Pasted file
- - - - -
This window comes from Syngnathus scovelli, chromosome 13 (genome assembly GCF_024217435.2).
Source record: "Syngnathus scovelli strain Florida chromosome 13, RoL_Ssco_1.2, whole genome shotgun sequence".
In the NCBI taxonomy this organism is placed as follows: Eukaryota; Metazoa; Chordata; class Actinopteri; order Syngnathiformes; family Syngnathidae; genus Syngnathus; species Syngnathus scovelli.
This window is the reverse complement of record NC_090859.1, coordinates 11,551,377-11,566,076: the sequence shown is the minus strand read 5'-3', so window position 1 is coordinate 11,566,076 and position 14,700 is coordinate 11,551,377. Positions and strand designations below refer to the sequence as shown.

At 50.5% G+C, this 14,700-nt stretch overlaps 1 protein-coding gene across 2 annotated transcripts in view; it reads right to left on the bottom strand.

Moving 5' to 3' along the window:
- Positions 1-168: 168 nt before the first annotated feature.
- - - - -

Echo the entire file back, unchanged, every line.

This window comes from Syngnathus scovelli, chromosome 13 (genome assembly GCF_024217435.2).
Source record: "Syngnathus scovelli strain Florida chromosome 13, RoL_Ssco_1.2, whole genome shotgun sequence".
In the NCBI taxonomy this organism is placed as follows: Eukaryota; Metazoa; Chordata; class Actinopteri; order Syngnathiformes; family Syngnathidae; genus Syngnathus; species Syngnathus scovelli.
This window is the reverse complement of record NC_090859.1, coordinates 11,551,377-11,566,076: the sequence shown is the minus strand read 5'-3', so window position 1 is coordinate 11,566,076 and position 14,700 is coordinate 11,551,377. Positions and strand designations below refer to the sequence as shown.

At 50.5% G+C, this 14,700-nt stretch overlaps 1 protein-coding gene across 2 annotated transcripts in view; it reads right to left on the bottom strand.

Moving 5' to 3' along the window:
- Positions 1-168: 168 nt before the first annotated feature.